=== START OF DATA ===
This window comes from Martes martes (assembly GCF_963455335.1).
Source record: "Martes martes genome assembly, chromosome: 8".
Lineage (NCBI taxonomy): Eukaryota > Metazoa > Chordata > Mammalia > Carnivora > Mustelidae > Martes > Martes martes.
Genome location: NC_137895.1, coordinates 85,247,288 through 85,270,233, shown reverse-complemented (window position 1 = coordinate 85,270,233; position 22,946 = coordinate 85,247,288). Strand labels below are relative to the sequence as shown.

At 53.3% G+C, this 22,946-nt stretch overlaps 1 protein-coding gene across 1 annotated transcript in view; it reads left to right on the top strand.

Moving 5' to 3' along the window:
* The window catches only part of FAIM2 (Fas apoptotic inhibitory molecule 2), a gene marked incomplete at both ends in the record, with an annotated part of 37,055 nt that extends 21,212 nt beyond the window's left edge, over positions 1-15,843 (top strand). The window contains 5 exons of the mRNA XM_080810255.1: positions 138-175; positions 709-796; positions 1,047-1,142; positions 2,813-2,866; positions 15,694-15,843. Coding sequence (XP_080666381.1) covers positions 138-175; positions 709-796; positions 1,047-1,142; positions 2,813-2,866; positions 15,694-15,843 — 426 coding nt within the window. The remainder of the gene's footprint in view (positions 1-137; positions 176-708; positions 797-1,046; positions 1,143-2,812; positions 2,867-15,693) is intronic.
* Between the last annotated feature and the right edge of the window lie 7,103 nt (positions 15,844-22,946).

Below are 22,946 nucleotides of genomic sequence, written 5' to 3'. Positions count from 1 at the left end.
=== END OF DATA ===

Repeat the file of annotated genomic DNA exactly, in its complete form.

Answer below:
This window comes from Martes martes (assembly GCF_963455335.1).
Source record: "Martes martes genome assembly, chromosome: 8".
Lineage (NCBI taxonomy): Eukaryota > Metazoa > Chordata > Mammalia > Carnivora > Mustelidae > Martes > Martes martes.
Genome location: NC_137895.1, coordinates 85,247,288 through 85,270,233, shown reverse-complemented (window position 1 = coordinate 85,270,233; position 22,946 = coordinate 85,247,288). Strand labels below are relative to the sequence as shown.

At 53.3% G+C, this 22,946-nt stretch overlaps 1 protein-coding gene across 1 annotated transcript in view; it reads left to right on the top strand.

Moving 5' to 3' along the window:
* The window catches only part of FAIM2 (Fas apoptotic inhibitory molecule 2), a gene marked incomplete at both ends in the record, with an annotated part of 37,055 nt that extends 21,212 nt beyond the window's left edge, over positions 1-15,843 (top strand). The window contains 5 exons of the mRNA XM_080810255.1: positions 138-175; positions 709-796; positions 1,047-1,142; positions 2,813-2,866; positions 15,694-15,843. Coding sequence (XP_080666381.1) covers positions 138-175; positions 709-796; positions 1,047-1,142; positions 2,813-2,866; positions 15,694-15,843 — 426 coding nt within the window. The remainder of the gene's footprint in view (positions 1-137; positions 176-708; positions 797-1,046; positions 1,143-2,812; positions 2,867-15,693) is intronic.
* Between the last annotated feature and the right edge of the window lie 7,103 nt (positions 15,844-22,946).

Below are 22,946 nucleotides of genomic sequence, written 5' to 3'. Positions count from 1 at the left end.